Past Issues/Subscribe | Advertise

CalChamber-Court Sides with Employers on Search of Text Messages

Print Print this Article | Send to Colleague

Although the text messages were sent from employer-provided devices, the transcripts were stored on a third party’s server – that of the wireless company.

Legitimate Work Purpose

The U.S. Supreme Court concluded that the employer’s inspection of text messages sent to one of its employees was reasonable because "the search was motivated by a legitimate work-related purpose, and because it was not excessive in scope. . . ."

Although the case before the court involved a public sector employer, the court reasoned that such a search also would be viewed as "reasonable and normal in the private-employer context."

Based on the foregoing, the court concluded that the City of Ontario did not violate the Fourth Amendment right against unreasonable searches when it inspected text messages sent to its employee, city police officer Jeffery Quon.


Quon, a sergeant and member of the City of Ontario Police Department (OPD) SWAT team, had a department pager.

The city maintained a computer use policy that limited use of computers and related equipment to city business only and informed employees that it could monitor and view employee use of employer-provided devices. The policy did not expressly mention pagers or text messages.

The city contracted with Arch Wireless for the pagers. The contract included a monthly character limit. Quon exceeded the character limit a number of times, each time reimbursing the city.

At a staff meeting, an OPD officer told officers that messages sent on pagers were considered e-mail and could be audited. The officer said he did not intend to audit an employee’s text messages to see if the overage was due to work-related transmissions, and suggested employees who incurred overage fees could reimburse the city rather than having the messages audited.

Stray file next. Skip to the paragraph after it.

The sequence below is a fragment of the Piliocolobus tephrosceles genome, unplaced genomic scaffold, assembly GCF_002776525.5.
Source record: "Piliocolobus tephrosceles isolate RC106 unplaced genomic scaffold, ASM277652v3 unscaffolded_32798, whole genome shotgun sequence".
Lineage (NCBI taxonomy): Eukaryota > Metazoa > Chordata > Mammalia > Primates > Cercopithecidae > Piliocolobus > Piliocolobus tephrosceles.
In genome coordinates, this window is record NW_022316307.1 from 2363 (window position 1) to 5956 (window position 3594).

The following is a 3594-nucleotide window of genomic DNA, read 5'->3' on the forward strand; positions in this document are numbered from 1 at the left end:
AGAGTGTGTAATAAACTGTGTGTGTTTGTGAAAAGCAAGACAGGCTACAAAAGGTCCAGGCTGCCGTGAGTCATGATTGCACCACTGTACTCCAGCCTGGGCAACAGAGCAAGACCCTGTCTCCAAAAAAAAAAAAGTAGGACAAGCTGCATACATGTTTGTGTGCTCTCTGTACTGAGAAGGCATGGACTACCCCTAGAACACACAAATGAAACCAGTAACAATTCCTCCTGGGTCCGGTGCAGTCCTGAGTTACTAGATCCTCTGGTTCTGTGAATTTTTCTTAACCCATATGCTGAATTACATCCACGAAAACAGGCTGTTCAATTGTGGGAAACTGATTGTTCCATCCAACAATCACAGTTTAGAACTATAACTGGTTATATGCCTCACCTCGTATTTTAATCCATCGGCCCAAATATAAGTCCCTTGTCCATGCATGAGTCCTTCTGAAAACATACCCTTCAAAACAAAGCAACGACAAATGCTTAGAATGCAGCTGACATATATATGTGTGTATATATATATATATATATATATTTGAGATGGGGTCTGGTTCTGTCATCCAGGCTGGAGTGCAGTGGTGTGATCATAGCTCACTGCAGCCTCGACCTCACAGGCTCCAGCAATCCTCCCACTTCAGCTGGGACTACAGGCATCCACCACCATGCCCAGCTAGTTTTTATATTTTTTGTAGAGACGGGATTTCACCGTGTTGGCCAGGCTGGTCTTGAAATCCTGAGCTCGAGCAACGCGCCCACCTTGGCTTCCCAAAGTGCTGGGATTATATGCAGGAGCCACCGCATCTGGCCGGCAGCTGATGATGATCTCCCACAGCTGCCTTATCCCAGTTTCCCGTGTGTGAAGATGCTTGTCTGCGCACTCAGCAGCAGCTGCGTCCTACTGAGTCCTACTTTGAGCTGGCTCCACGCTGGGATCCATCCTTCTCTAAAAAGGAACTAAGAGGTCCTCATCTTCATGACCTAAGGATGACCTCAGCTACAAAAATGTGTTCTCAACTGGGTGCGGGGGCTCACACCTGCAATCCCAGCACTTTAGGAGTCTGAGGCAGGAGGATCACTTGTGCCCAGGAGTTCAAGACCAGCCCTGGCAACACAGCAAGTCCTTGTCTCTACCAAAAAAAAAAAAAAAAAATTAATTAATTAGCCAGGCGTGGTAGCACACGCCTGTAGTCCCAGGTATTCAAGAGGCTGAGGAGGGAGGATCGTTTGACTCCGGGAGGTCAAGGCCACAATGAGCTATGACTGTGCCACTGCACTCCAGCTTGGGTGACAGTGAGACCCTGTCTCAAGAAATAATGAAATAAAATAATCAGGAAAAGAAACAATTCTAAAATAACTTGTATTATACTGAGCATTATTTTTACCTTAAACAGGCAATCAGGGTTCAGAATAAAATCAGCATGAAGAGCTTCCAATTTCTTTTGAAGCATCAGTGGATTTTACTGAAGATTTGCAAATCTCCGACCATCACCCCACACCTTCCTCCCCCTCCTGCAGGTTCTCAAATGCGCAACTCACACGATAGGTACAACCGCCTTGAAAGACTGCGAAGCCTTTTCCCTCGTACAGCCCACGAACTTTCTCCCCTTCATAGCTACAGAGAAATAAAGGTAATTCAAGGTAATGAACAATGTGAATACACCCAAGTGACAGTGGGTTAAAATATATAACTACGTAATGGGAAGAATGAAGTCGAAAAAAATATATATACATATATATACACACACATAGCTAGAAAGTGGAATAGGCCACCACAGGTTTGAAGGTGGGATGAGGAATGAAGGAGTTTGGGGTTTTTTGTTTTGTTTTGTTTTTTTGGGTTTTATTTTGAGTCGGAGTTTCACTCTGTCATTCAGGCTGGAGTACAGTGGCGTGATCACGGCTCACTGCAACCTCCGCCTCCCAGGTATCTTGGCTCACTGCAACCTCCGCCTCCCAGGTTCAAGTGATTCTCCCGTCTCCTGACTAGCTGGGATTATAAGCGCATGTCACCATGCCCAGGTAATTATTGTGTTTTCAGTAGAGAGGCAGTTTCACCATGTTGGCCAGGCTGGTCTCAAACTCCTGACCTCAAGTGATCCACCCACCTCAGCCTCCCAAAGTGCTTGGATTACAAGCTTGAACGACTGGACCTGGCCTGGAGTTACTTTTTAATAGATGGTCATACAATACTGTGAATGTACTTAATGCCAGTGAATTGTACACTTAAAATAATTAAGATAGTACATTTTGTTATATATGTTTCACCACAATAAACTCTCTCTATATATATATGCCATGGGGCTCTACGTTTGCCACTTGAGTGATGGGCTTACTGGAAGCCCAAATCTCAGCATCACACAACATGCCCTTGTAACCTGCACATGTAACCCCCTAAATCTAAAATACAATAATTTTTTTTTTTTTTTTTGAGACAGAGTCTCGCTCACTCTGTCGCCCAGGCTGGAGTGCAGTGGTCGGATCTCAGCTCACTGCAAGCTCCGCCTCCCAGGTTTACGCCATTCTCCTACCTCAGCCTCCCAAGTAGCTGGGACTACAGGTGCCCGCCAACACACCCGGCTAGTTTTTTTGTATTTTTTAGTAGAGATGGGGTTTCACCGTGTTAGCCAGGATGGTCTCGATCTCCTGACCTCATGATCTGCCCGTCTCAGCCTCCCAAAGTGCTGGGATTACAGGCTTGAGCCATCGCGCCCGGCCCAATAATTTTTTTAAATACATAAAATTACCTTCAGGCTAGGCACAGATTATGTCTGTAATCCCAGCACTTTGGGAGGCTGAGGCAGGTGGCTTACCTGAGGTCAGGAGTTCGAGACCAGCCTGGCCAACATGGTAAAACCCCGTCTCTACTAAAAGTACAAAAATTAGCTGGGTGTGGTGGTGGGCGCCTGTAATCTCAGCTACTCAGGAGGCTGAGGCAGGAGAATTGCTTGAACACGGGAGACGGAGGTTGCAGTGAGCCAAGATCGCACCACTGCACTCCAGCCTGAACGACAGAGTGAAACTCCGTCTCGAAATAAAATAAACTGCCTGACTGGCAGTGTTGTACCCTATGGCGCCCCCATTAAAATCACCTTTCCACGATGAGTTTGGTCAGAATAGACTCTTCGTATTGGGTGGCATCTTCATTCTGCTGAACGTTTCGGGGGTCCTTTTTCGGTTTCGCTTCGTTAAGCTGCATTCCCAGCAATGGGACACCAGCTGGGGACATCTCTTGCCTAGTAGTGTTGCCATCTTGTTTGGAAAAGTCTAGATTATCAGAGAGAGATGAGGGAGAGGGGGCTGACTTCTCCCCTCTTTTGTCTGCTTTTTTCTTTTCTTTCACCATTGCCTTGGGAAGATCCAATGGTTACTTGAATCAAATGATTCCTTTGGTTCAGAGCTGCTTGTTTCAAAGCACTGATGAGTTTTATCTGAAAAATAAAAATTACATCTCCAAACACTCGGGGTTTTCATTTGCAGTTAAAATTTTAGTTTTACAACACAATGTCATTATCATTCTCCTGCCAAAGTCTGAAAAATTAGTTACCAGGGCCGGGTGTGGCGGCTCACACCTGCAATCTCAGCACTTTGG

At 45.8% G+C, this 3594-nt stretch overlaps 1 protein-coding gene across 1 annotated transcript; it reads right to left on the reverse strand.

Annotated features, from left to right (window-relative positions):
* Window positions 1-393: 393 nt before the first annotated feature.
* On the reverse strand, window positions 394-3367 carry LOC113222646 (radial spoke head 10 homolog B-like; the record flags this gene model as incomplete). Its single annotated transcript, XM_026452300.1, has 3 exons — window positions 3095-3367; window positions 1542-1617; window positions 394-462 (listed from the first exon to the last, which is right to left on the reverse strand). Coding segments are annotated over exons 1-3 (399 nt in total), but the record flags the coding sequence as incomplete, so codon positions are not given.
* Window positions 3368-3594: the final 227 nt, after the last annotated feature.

After a while, however, the supervising lieutenant got tired of being what he called "a bill collector," and the police chief decided the department should review the messages of the highest users. The department asked Arch Wireless to provide transcripts of the text messages.

A major account specialist with Arch Wireless printed out the transcripts associated with OPD pager numbers, put the transcripts in a manila envelope and brought them to OPD. The major account specialist did not read the messages, but after reviewing about four lines of one of the transcripts, she realized the messages were sexually explicit.

Internal Affairs audited the records to determine if Quon was violating department rules by dealing with personal matters while on duty. The audit of messages Quon sent during work hours found that on an average workday, Quon sent or received 28 messages, of which only three were related to police business.

Quon sued the OPD for violating his Fourth Amendment protection against unlawful searches, and Arch Wireless for violating his privacy by releasing the transcripts to OPD. A jury concluded that the police chief’s intent was a legitimate one of auditing the messages to determine the efficacy of the character limits to ensure the officers were not paying hidden work-related costs.

The 9th U.S. Circuit Court of Appeals, however, concluded the search was not reasonable, saying there were approaches less intrusive than an audit that the police chief could have used. The circuit court also said Arch Wireless had violated Quon’s privacy.

The U.S. Supreme Court rejected the circuit court ruling on the reasonableness of the search, but said it was not necessary to resolve the privacy question.

Naylor, LLC
Naylor, LLC